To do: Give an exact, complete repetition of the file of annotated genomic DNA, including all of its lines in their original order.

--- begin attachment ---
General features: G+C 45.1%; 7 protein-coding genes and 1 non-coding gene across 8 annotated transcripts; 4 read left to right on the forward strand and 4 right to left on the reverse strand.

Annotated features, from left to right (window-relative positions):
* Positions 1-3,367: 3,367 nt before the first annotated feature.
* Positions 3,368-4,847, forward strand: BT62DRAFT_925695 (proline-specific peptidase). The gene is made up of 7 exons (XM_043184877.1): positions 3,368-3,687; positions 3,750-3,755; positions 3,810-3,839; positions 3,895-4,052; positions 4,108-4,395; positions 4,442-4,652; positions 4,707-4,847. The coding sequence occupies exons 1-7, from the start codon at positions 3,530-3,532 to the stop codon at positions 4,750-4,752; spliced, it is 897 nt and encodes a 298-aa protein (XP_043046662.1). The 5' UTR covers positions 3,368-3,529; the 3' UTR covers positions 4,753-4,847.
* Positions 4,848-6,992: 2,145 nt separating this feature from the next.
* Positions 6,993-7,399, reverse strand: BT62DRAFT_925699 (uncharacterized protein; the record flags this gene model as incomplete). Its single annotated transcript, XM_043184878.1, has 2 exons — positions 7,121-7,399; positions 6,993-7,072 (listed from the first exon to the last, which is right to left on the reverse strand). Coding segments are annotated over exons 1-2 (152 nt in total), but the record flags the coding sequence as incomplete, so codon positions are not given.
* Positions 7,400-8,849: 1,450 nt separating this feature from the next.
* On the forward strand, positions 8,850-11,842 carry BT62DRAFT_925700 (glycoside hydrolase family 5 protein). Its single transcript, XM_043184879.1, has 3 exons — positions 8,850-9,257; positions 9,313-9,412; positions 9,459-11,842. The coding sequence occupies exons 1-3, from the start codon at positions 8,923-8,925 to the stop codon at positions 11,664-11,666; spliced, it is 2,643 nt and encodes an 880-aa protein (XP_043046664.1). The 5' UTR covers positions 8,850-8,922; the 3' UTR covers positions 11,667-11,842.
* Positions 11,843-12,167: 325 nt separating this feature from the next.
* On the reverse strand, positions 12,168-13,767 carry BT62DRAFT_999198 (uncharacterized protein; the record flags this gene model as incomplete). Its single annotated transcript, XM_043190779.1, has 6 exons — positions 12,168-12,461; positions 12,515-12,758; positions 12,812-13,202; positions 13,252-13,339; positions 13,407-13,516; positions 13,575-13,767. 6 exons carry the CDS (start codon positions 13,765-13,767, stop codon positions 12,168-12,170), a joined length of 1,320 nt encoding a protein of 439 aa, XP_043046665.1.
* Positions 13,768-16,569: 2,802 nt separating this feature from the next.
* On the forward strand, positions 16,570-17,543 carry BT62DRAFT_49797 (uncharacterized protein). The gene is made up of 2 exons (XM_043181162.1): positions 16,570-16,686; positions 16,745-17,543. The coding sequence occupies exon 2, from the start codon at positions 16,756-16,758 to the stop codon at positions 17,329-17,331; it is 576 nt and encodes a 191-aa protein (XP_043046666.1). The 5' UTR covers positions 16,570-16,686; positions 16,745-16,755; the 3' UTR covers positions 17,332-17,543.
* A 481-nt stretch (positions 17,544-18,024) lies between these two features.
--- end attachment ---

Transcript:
General features: G+C 45.1%; 7 protein-coding genes and 1 non-coding gene across 8 annotated transcripts; 4 read left to right on the forward strand and 4 right to left on the reverse strand.

Annotated features, from left to right (window-relative positions):
* Positions 1-3,367: 3,367 nt before the first annotated feature.
* Positions 3,368-4,847, forward strand: BT62DRAFT_925695 (proline-specific peptidase). The gene is made up of 7 exons (XM_043184877.1): positions 3,368-3,687; positions 3,750-3,755; positions 3,810-3,839; positions 3,895-4,052; positions 4,108-4,395; positions 4,442-4,652; positions 4,707-4,847. The coding sequence occupies exons 1-7, from the start codon at positions 3,530-3,532 to the stop codon at positions 4,750-4,752; spliced, it is 897 nt and encodes a 298-aa protein (XP_043046662.1). The 5' UTR covers positions 3,368-3,529; the 3' UTR covers positions 4,753-4,847.
* Positions 4,848-6,992: 2,145 nt separating this feature from the next.
* Positions 6,993-7,399, reverse strand: BT62DRAFT_925699 (uncharacterized protein; the record flags this gene model as incomplete). Its single annotated transcript, XM_043184878.1, has 2 exons — positions 7,121-7,399; positions 6,993-7,072 (listed from the first exon to the last, which is right to left on the reverse strand). Coding segments are annotated over exons 1-2 (152 nt in total), but the record flags the coding sequence as incomplete, so codon positions are not given.
* Positions 7,400-8,849: 1,450 nt separating this feature from the next.
* On the forward strand, positions 8,850-11,842 carry BT62DRAFT_925700 (glycoside hydrolase family 5 protein). Its single transcript, XM_043184879.1, has 3 exons — positions 8,850-9,257; positions 9,313-9,412; positions 9,459-11,842. The coding sequence occupies exons 1-3, from the start codon at positions 8,923-8,925 to the stop codon at positions 11,664-11,666; spliced, it is 2,643 nt and encodes an 880-aa protein (XP_043046664.1). The 5' UTR covers positions 8,850-8,922; the 3' UTR covers positions 11,667-11,842.
* Positions 11,843-12,167: 325 nt separating this feature from the next.
* On the reverse strand, positions 12,168-13,767 carry BT62DRAFT_999198 (uncharacterized protein; the record flags this gene model as incomplete). Its single annotated transcript, XM_043190779.1, has 6 exons — positions 12,168-12,461; positions 12,515-12,758; positions 12,812-13,202; positions 13,252-13,339; positions 13,407-13,516; positions 13,575-13,767. 6 exons carry the CDS (start codon positions 13,765-13,767, stop codon positions 12,168-12,170), a joined length of 1,320 nt encoding a protein of 439 aa, XP_043046665.1.
* Positions 13,768-16,569: 2,802 nt separating this feature from the next.
* On the forward strand, positions 16,570-17,543 carry BT62DRAFT_49797 (uncharacterized protein). The gene is made up of 2 exons (XM_043181162.1): positions 16,570-16,686; positions 16,745-17,543. The coding sequence occupies exon 2, from the start codon at positions 16,756-16,758 to the stop codon at positions 17,329-17,331; it is 576 nt and encodes a 191-aa protein (XP_043046666.1). The 5' UTR covers positions 16,570-16,686; positions 16,745-16,755; the 3' UTR covers positions 17,332-17,543.
* A 481-nt stretch (positions 17,544-18,024) lies between these two features.